It wasn't often Clark came home from his superhero duties to a home cooked meal. Lois either heated up the leftovers he'd made from the night before or she ordered takeout. To see otherwise put him on edge.

"Oh no, you're trying to kill me with kindness again. What's the bad news?"

She led him to his spot at the table. "For your information, I didn't fix any of it. That nice Ms. Franklin in 3E cooked it."

"Because you told her to," he said as she spooned mashed potatoes into his plate. "I won't be able to swallow any of it until you tell me."

"You are paranoid."

"No," he said, as she heaped green beans onto his plate. "I just know you too well. Is it your father? Is he coming to visit?"

"Not exactly," she said slowly, which proved he was close to the truth.

"Oh, no. It's your father and your sister, isn't it? How long?"

"That's not it either," she said, adding a drumstick to his overflowing plate though food was the furthest thing from his mind now. She slipped behind him and started massaging his shoulders to ease the tension there.

Whatever she had to tell him was even worse than he had imagined. "Please, honey. Have some compassion."

"The army finally forced the General's retirement. Even the president couldn't defer it this time."

He relaxed considerably. "I'm sorry to hear that," he said genuinely, despite the number of times he'd tried to bring Superman down in his official position. No doubt it was a blow to the man. The army was his life.

"Lucy and I are afraid he's going to fall into a depression if he doesn't feel that he's needed."

He tensed again. He didn't like where this was going.

"I've told him that you and I stay so busy we have a hard time juggling the kids' activities and the cost of daycare is astronomical on our salaries."

It was all perfectly true, but they had always managed it before. "And?"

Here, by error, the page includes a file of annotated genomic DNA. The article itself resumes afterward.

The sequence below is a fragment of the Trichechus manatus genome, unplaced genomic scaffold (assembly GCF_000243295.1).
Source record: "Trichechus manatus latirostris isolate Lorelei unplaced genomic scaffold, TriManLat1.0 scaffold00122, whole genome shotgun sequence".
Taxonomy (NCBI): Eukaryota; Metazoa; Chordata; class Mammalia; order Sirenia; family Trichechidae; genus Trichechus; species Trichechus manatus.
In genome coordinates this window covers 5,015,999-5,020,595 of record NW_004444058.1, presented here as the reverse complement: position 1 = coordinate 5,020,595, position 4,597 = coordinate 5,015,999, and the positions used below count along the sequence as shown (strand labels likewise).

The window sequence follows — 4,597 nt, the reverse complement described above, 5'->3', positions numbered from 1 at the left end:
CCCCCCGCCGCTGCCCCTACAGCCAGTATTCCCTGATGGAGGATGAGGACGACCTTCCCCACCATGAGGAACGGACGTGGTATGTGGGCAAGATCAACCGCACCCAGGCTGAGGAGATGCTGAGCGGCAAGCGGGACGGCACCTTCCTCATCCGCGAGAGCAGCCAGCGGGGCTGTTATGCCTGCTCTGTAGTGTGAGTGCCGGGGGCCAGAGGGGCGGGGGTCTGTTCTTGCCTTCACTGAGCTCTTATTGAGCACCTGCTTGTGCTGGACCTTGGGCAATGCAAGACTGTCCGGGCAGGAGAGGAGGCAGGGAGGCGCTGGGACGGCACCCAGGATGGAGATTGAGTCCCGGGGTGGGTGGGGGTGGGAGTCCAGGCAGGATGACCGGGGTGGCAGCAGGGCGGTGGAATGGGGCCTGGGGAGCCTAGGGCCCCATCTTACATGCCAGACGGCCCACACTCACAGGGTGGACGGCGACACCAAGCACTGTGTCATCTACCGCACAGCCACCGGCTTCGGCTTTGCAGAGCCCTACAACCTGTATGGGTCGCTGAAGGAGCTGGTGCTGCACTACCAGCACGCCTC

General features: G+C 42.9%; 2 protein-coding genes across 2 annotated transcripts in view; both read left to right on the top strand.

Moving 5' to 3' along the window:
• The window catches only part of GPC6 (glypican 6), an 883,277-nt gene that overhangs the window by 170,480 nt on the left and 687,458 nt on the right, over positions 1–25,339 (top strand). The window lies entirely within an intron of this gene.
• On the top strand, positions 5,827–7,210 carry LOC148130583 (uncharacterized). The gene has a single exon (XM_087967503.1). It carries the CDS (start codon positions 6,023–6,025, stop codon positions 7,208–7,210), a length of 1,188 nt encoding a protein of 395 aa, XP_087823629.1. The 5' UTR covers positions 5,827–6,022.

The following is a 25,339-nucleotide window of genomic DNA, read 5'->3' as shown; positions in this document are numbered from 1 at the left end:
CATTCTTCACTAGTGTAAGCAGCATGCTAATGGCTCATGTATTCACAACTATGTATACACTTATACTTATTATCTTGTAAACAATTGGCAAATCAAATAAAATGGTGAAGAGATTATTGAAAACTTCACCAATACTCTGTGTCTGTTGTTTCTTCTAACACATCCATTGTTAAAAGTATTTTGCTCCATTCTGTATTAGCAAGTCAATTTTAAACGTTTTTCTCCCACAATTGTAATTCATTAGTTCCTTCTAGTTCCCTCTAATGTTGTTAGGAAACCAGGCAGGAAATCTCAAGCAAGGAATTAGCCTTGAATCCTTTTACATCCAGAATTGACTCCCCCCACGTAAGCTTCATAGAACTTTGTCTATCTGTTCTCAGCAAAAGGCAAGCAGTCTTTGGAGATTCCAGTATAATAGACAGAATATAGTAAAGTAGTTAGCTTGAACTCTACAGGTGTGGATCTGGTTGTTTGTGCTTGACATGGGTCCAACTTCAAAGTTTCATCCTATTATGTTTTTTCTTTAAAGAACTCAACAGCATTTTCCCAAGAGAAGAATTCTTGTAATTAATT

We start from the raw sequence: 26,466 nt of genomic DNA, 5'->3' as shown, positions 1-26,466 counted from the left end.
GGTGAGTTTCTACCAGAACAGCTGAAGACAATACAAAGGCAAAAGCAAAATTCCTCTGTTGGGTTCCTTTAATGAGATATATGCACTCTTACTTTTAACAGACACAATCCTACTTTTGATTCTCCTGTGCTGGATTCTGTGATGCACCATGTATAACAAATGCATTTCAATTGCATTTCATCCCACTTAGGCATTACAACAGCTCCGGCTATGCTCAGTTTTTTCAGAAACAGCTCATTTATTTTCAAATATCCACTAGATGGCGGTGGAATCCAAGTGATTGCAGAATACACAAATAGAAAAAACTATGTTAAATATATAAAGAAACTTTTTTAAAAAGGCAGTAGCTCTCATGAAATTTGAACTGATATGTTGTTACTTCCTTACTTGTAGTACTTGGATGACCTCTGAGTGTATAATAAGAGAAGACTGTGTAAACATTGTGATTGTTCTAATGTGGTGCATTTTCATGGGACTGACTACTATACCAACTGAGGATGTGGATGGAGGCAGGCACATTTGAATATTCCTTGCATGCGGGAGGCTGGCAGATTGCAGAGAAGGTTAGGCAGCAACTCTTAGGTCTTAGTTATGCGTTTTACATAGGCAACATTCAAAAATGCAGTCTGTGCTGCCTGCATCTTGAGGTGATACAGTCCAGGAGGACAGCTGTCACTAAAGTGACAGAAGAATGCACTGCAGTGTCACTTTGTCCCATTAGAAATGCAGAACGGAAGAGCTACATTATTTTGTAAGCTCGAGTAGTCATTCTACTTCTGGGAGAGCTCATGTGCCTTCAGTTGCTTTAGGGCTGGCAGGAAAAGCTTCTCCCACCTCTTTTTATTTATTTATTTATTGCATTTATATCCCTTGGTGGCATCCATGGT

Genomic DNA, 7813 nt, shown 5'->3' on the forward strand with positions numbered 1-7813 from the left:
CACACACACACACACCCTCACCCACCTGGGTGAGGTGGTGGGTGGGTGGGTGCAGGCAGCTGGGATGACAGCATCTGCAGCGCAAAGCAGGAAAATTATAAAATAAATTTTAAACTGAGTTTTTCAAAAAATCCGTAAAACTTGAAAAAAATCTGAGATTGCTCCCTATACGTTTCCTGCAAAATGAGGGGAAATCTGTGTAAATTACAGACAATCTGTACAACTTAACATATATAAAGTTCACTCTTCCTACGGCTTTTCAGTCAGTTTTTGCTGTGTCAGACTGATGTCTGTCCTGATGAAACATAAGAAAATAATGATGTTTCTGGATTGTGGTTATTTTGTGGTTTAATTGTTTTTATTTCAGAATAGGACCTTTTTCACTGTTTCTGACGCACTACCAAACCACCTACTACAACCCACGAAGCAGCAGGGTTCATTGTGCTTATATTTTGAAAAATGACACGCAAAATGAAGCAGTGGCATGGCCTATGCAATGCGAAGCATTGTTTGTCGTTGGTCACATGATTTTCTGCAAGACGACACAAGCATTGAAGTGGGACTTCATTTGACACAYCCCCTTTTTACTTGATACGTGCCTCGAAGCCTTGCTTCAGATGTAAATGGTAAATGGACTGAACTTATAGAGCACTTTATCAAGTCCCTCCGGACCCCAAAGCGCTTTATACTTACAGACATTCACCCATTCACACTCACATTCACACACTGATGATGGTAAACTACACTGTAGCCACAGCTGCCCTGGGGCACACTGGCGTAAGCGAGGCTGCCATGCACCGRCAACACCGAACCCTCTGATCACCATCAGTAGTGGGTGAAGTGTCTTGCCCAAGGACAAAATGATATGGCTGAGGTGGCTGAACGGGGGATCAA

"I've invited him to come live with us."

Clark jumped out of his seat. "No. That's-no. You should have talked to me first. Lois, it's hard enough keeping my secret out there. And you want me to do it in my own home? No."

"You did it when I stayed with you as a teenager. I know it's asking a lot," she said, her voice turning soft. "I wouldn't ask if I didn't think it was the only way."

"What about Lucy? She's got a baby."

"The General doesn't do babies. Besides, Ron said no."

"And you just assumed I would say yes?"

She put her arms around him, weakening his resolve. "I knew you wouldn't turn down my father in his hour of need because you have the biggest heart I've ever seen."

He sighed. "I guess we can try it. The girls can share a room, but-" she cut him off with a kiss. He couldn't deny it was almost worth the impending trouble.

"Thank you, sweetheart. You know you don't always have to put on the suit to save someone's life."

Any reservations he had melted. She was right. He sat back down at the table to eat before the food got cold. As he took a bite, it seemed as tasteless as sandpaper thinking about how he'd soon be living with his father-in-law. Lois might as well have fixed it herself. "How long do I have until D-day?"

"I pick him up at the airport tomorrow."

He put his spoon down, suddenly loosing his appetite.

Lois came over to sit in his lap. "I know I'll owe you one."

"You'll owe me for the rest of our natural lives."

"True." She grinned and kissed his temple. "How can I start making it up to you?"

He smiled back. "I can think of at least one way," he said, pulling her down into a passionate kiss.